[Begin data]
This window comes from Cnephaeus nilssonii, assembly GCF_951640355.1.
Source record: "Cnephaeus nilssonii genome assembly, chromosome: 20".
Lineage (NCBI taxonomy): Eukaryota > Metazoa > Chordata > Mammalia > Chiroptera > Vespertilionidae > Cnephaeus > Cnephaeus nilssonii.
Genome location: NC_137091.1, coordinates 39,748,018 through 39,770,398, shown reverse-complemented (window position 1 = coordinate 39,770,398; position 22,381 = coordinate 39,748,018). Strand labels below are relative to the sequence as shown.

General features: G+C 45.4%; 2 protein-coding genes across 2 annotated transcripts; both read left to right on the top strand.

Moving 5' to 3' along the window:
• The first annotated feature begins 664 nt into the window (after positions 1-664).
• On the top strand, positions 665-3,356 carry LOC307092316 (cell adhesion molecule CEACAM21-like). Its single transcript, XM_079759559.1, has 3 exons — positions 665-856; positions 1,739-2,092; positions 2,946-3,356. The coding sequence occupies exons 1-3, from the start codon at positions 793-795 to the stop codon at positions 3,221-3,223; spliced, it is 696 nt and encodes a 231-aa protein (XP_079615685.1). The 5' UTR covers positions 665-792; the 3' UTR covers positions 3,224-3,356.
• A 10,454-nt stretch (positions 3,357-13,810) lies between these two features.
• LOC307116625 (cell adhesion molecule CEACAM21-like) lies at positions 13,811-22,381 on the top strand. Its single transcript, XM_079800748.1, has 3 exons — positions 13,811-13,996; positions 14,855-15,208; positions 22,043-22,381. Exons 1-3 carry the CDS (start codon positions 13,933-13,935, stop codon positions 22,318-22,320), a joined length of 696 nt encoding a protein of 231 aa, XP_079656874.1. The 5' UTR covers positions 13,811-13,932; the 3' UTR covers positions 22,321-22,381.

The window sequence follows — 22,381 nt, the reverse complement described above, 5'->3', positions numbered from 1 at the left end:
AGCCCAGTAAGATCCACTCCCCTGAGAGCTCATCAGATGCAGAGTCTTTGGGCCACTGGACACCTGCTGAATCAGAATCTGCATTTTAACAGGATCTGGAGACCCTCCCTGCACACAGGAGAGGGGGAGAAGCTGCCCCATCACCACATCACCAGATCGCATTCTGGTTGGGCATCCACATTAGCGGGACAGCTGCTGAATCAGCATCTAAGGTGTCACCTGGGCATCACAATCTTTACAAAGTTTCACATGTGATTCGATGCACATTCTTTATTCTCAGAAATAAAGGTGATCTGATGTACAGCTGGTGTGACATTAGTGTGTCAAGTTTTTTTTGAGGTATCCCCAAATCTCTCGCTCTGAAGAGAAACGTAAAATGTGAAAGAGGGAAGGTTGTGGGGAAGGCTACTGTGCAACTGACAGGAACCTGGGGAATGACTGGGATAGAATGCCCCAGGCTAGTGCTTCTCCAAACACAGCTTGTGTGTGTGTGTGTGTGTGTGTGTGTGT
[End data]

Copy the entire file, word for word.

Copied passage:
This window comes from Cnephaeus nilssonii, assembly GCF_951640355.1.
Source record: "Cnephaeus nilssonii genome assembly, chromosome: 20".
Lineage (NCBI taxonomy): Eukaryota > Metazoa > Chordata > Mammalia > Chiroptera > Vespertilionidae > Cnephaeus > Cnephaeus nilssonii.
Genome location: NC_137091.1, coordinates 39,748,018 through 39,770,398, shown reverse-complemented (window position 1 = coordinate 39,770,398; position 22,381 = coordinate 39,748,018). Strand labels below are relative to the sequence as shown.

General features: G+C 45.4%; 2 protein-coding genes across 2 annotated transcripts; both read left to right on the top strand.

Moving 5' to 3' along the window:
• The first annotated feature begins 664 nt into the window (after positions 1-664).
• On the top strand, positions 665-3,356 carry LOC307092316 (cell adhesion molecule CEACAM21-like). Its single transcript, XM_079759559.1, has 3 exons — positions 665-856; positions 1,739-2,092; positions 2,946-3,356. The coding sequence occupies exons 1-3, from the start codon at positions 793-795 to the stop codon at positions 3,221-3,223; spliced, it is 696 nt and encodes a 231-aa protein (XP_079615685.1). The 5' UTR covers positions 665-792; the 3' UTR covers positions 3,224-3,356.
• A 10,454-nt stretch (positions 3,357-13,810) lies between these two features.
• LOC307116625 (cell adhesion molecule CEACAM21-like) lies at positions 13,811-22,381 on the top strand. Its single transcript, XM_079800748.1, has 3 exons — positions 13,811-13,996; positions 14,855-15,208; positions 22,043-22,381. Exons 1-3 carry the CDS (start codon positions 13,933-13,935, stop codon positions 22,318-22,320), a joined length of 696 nt encoding a protein of 231 aa, XP_079656874.1. The 5' UTR covers positions 13,811-13,932; the 3' UTR covers positions 22,321-22,381.

The window sequence follows — 22,381 nt, the reverse complement described above, 5'->3', positions numbered from 1 at the left end:
AGCCCAGTAAGATCCACTCCCCTGAGAGCTCATCAGATGCAGAGTCTTTGGGCCACTGGACACCTGCTGAATCAGAATCTGCATTTTAACAGGATCTGGAGACCCTCCCTGCACACAGGAGAGGGGGAGAAGCTGCCCCATCACCACATCACCAGATCGCATTCTGGTTGGGCATCCACATTAGCGGGACAGCTGCTGAATCAGCATCTAAGGTGTCACCTGGGCATCACAATCTTTACAAAGTTTCACATGTGATTCGATGCACATTCTTTATTCTCAGAAATAAAGGTGATCTGATGTACAGCTGGTGTGACATTAGTGTGTCAAGTTTTTTTTGAGGTATCCCCAAATCTCTCGCTCTGAAGAGAAACGTAAAATGTGAAAGAGGGAAGGTTGTGGGGAAGGCTACTGTGCAACTGACAGGAACCTGGGGAATGACTGGGATAGAATGCCCCAGGCTAGTGCTTCTCCAAACACAGCTTGTGTGTGTGTGTGTGTGTGTGTGTGTGT